(Updated at 3:15 p.m.) A Fairfax County School Board member plans to advocate for adding security vestibules at schools in the wake of the deadliest school shooting in the U.S. in nearly a decade.
Melanie Meren, who represents Hunter Mill District on the board, will introduce a motion at a meeting tomorrow (Thursday) requesting that Fairfax County Public Schools develop a plan to fund and install vestibules at all facilities, she said in social media posts last night (Tuesday).
Meren says she previously worked on the proposal when she joined the school board in 2020 to provide an additional layer of security on top of the intercom that most FCPS facilities use to grant entry.
“Security vestibules are a strategy for preventing intruders from gaining access to schools,” Meren told FFXnow by email. “A security vestibule requires visitors to be verified by staff in a secured sign-in area, before doors are electronically opened that grant the visitor access to the building.”
According to Meren, FCPS Superintendent Scott Brabrand has estimated it would take $15 million to install the enclosures and related electronic systems in facilities that don’t already have them.
Meren intends to put forward the motion as part of the school board’s scheduled vote to approve the fiscal year 2023 budget. She suggests the money could come from county funds left over from this current fiscal year, which ends on June 30, as well as state and federal funds that FCPS gets for security upgrades.
“This work is long over due,” Meren wrote. “Though yet again, public schools are responsible for addressing and funding responses to a public health crisis — gun violence is a public health crisis — while our mission is to educate children for a successful future.”
Meren was one of several Fairfax County elected officials to make public statements in response to yesterday’s mass shooting at Robb Elementary School in Uvalde, Texas, where an 18-year-old killed 19 children and two teachers.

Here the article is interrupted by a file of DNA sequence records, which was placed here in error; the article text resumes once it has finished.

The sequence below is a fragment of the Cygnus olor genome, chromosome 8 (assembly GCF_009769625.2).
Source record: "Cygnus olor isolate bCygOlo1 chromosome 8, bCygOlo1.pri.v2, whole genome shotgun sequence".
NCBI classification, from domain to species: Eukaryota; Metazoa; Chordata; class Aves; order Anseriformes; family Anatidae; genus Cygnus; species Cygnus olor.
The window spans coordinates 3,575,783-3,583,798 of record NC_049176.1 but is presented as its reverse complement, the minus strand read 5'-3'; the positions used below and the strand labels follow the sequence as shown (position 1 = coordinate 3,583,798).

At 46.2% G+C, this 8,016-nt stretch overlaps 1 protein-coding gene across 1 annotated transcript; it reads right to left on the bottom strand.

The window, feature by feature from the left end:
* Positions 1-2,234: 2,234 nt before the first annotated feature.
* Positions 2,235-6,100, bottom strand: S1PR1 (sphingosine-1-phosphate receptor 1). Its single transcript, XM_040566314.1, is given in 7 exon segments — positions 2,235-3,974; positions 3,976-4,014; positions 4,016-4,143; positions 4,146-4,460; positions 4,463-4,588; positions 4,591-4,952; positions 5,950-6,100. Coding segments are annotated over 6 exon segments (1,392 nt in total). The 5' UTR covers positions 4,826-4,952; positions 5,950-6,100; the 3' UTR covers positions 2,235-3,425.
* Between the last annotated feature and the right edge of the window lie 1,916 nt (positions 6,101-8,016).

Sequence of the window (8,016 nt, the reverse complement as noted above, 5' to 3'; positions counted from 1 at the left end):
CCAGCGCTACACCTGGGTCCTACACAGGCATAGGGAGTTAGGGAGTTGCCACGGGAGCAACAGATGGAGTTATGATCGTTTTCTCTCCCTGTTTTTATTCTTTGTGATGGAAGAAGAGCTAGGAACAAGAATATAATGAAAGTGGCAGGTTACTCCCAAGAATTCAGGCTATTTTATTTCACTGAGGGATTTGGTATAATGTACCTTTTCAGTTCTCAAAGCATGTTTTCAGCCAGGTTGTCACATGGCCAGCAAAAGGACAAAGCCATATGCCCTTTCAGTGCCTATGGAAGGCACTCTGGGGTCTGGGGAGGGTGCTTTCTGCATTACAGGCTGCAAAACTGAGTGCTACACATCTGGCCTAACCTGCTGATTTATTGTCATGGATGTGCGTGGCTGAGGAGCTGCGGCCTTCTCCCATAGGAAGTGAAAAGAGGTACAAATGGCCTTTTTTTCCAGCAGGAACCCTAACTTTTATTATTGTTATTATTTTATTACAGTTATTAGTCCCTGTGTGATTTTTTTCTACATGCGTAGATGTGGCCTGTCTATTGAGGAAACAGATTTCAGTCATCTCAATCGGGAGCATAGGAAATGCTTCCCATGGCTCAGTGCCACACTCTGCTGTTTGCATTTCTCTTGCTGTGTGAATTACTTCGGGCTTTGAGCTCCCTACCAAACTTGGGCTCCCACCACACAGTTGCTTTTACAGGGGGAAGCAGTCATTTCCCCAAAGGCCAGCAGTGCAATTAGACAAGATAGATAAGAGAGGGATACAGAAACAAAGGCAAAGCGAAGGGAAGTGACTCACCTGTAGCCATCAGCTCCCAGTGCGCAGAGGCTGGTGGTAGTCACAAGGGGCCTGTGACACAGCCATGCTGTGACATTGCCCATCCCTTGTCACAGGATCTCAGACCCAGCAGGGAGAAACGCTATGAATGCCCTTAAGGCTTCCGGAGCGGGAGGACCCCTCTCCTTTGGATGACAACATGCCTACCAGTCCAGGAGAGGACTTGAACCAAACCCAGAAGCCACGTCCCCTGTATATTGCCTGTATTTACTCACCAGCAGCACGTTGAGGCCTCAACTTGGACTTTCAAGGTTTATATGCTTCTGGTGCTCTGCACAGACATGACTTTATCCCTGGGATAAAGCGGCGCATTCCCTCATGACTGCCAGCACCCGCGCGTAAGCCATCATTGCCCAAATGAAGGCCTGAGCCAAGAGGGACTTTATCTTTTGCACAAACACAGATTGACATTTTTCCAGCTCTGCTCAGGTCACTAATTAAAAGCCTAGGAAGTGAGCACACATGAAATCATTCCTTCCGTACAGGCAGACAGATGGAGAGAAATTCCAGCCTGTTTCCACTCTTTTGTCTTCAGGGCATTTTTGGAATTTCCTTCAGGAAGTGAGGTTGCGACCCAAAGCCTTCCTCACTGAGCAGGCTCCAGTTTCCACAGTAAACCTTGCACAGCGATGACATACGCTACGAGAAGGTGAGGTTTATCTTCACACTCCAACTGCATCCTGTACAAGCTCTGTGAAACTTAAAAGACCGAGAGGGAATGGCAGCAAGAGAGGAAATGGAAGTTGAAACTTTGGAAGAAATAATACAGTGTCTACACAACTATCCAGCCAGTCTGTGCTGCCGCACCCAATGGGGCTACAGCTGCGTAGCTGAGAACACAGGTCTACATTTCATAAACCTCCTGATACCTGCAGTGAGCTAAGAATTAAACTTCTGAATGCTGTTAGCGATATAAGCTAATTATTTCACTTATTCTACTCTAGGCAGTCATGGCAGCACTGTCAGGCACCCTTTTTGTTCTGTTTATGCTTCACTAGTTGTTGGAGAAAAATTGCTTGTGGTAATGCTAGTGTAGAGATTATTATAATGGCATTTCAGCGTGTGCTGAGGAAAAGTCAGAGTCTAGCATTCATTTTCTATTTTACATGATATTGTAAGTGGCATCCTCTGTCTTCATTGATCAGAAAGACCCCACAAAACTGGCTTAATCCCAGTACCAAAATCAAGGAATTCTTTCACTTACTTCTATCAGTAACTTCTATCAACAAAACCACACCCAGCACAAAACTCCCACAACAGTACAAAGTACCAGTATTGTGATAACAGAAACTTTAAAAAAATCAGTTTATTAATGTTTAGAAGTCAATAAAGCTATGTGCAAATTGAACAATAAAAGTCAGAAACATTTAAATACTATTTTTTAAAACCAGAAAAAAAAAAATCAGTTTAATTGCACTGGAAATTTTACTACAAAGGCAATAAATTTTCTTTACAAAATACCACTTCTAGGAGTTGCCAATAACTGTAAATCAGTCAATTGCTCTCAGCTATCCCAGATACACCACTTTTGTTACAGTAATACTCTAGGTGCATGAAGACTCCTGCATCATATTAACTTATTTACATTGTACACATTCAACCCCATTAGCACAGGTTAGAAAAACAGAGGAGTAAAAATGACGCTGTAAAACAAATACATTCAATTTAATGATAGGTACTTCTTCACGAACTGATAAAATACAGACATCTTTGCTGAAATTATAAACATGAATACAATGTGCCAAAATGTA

The flags outside the Fairfax County Government Center have been lowered to half-staff and will remain there until sunset on Saturday (May 28).
Flags are lowered to half-staff today at all county government facilities in honor and memory of the victims of the Robb Elementary School shooting in Uvalde, Texas.
The U.S., state and county flags will remain at half-staff until sunset on May 28. pic.twitter.com/jchPfBncz8
— Fairfax County Government 🇺🇸 🌻 (@fairfaxcounty) May 25, 2022
The shooting reportedly started around 11:32 a.m. CDT — just two hours after the Fairfax County Board of Supervisors voted to designate June 3 as Gun Violence Awareness Day. The school board is set to take the same action when it meets tomorrow.
“As a parent, I am heartbroken for the families in grief tonight and angry that, as a nation, we have not made much progress protecting innocent people, most especially children,” Board of Supervisors Chairman Jeff McKay said in a statement. “Our children deserve a world that puts their health and wellbeing at the forefront.”
My thoughts on the Uvalde shooting below, because while there are truly no words that can be said about tragedies like this, 280 characters is still far too few: pic.twitter.com/vg6da0bgMC
— Jeff McKay (@JeffreyCMcKay) May 25, 2022
Heartbreaking that only 2 hours after proudly standing w/ #FairfaxCounty @MomsDemand advocates we learned that one of the worst mass killings in our history had taken place in TX. 4th graders and teachers💔We must do & be better than this! #HunterMill https://t.co/ECOt7fyDpp